Obesity and the prediction of minimal disease activity: A prospective study in psoriatic arthritis




We prospectively evaluated whether obesity impacts achievement of minimal disease activity (MDA) in subjects with psoriatic arthritis (PsA).


Among PsA subjects with an active disease and who were starting a treatment with tumor necrosis factor α blockers, 135 obese (body mass index [BMI] >30 kg/m2) patients and 135 patients of normal weight (controls) were followed up for 24 months. At baseline and at the 12- and 24-month followup, all subjects underwent a clinical, rheumatologic, and laboratory assessment.


With the exception of the prevalence of hypercholesterolemia and hypertriglyceridemia, case and control subjects were similar for all the clinical and demographic characteristics analyzed. At the 12-month followup, in both cases and controls, no significant changes in body weight were found (P > 0.05 for all). MDA was achieved by 98 (36.3%) of the 270 PsA individuals. The prevalence of obesity was higher in those that did not achieve MDA than in those that did (64.0% versus 25.5%; P < 0.001). After adjusting for all the other variables, obesity was associated with a higher risk of not achieving MDA (hazard ratio [HR] 4.90, 95% confidence interval [95% CI] 3.04–7.87; P < 0.001). The HR of not achieving MDA was 3.98 (95% CI 1.96–8.06, P < 0.001) and 5.40 (95% CI 3.09–9.43, P < 0.001) in subjects with first-degree (BMI <30 kg/m2) and second-degree (BMI 30–35 kg/m2) obesity, respectively. Among the 98 subjects who had achieved MDA at the 12-month followup, the presence of obesity was associated with a poor probability of sustained MDA at the 24-month followup (HR 2.04, 95% CI 1.015–3.61; P = 0.014).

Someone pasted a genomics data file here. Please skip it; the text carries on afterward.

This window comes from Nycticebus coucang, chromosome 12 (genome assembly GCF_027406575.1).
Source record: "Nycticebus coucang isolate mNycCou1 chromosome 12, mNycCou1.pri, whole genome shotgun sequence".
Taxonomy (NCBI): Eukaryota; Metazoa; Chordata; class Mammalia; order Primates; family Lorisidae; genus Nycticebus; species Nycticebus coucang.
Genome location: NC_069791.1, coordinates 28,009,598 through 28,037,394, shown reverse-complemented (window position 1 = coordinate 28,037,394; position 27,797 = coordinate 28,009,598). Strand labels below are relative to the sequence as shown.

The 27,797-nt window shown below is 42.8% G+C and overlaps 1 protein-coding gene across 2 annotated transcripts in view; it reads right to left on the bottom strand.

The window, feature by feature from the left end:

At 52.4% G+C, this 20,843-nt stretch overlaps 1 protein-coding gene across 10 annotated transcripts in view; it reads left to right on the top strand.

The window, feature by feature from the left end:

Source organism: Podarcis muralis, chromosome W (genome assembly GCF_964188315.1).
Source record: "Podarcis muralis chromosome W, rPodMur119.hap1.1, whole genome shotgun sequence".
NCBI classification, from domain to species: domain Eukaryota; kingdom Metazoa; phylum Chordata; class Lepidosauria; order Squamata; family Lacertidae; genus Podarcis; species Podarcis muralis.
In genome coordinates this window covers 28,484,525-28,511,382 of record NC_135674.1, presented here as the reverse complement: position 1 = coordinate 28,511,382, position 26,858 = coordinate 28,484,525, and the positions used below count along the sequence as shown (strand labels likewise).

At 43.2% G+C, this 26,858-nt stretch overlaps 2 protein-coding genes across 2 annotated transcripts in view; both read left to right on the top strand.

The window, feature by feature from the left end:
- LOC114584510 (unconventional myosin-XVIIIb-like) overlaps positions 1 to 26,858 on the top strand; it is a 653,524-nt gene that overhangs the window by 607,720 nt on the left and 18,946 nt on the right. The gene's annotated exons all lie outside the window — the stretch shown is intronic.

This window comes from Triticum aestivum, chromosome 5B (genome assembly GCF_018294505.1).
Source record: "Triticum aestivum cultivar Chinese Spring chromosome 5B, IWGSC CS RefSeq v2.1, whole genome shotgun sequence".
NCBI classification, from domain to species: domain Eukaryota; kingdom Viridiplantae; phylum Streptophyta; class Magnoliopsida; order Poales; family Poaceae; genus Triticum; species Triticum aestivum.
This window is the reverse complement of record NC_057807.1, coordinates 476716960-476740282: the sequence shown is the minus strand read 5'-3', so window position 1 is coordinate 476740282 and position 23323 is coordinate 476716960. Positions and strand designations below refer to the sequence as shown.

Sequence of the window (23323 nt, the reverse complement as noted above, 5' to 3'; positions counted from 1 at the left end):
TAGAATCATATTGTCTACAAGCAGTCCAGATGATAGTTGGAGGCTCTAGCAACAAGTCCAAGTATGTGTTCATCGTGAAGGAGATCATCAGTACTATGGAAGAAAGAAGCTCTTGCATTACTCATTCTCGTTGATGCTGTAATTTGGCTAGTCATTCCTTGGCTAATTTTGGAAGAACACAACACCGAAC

Obesity is a negative predictor of achieving and maintaining MDA.


Subjects with rheumatic diseases, such as psoriatic arthritis (PsA), exhibit an enhanced prevalence of the metabolic syndrome and of some of its major features (obesity, hypertension, hypercholesterolemia, hypertriglyceridemia, and impaired fasting glucose) (1). As for other patients with rheumatic diseases, clinical studies (2) show a high prevalence of obesity in PsA patients as compared with the general population. In view of the fact that chronic inflammation in PsA acts synergistically with traditional vascular risk factors (VRFs) (3, 4), a tight interrelation between obesity and PsA can be suspected. By leading to an abnormal expression of “adipokines” (e.g., tumor necrosis factor α [TNFα], interleukin-6 [IL-6], leptin, adiponectin), obesity leads to a proinflammatory status (5–7). In view of this, obesity has been defined as a low-grade, chronic systemic inflammatory disease (8, 9). Further support for a link between obesity and inflammation emerges from nutritional intervention trials. In parallel with reducing obesity, caloric restriction affects a variety of circulating inflammatory markers, thus affecting the inflammatory status in humans (10). In this prospective study, we evaluated whether obesity impacts the clinical response in PsA patients starting a treatment with TNFα blockers.

Significance & Innovations

  • Obesity has been recognized as a low-grade chronic inflammation.